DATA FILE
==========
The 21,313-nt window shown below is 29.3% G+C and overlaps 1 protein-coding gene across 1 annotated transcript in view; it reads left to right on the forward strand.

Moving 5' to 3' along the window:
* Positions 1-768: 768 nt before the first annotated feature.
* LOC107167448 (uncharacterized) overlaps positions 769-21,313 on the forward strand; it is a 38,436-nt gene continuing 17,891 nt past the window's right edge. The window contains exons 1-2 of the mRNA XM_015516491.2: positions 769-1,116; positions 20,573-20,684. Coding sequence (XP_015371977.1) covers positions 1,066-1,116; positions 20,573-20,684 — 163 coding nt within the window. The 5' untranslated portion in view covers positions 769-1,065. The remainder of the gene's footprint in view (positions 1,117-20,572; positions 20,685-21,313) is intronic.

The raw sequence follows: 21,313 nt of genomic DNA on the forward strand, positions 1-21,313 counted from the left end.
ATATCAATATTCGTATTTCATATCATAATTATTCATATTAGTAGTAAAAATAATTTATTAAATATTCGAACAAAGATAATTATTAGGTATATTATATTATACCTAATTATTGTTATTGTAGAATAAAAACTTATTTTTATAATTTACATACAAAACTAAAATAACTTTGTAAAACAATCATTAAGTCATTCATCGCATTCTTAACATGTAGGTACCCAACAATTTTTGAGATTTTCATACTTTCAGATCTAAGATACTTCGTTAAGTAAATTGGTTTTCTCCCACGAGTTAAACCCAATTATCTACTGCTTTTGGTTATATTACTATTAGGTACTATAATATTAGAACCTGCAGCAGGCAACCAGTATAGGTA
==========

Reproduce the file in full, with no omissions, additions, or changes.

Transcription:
The 21,313-nt window shown below is 29.3% G+C and overlaps 1 protein-coding gene across 1 annotated transcript in view; it reads left to right on the forward strand.

Moving 5' to 3' along the window:
* Positions 1-768: 768 nt before the first annotated feature.
* LOC107167448 (uncharacterized) overlaps positions 769-21,313 on the forward strand; it is a 38,436-nt gene continuing 17,891 nt past the window's right edge. The window contains exons 1-2 of the mRNA XM_015516491.2: positions 769-1,116; positions 20,573-20,684. Coding sequence (XP_015371977.1) covers positions 1,066-1,116; positions 20,573-20,684 — 163 coding nt within the window. The 5' untranslated portion in view covers positions 769-1,065. The remainder of the gene's footprint in view (positions 1,117-20,572; positions 20,685-21,313) is intronic.

The raw sequence follows: 21,313 nt of genomic DNA on the forward strand, positions 1-21,313 counted from the left end.
ATATCAATATTCGTATTTCATATCATAATTATTCATATTAGTAGTAAAAATAATTTATTAAATATTCGAACAAAGATAATTATTAGGTATATTATATTATACCTAATTATTGTTATTGTAGAATAAAAACTTATTTTTATAATTTACATACAAAACTAAAATAACTTTGTAAAACAATCATTAAGTCATTCATCGCATTCTTAACATGTAGGTACCCAACAATTTTTGAGATTTTCATACTTTCAGATCTAAGATACTTCGTTAAGTAAATTGGTTTTCTCCCACGAGTTAAACCCAATTATCTACTGCTTTTGGTTATATTACTATTAGGTACTATAATATTAGAACCTGCAGCAGGCAACCAGTATAGGTA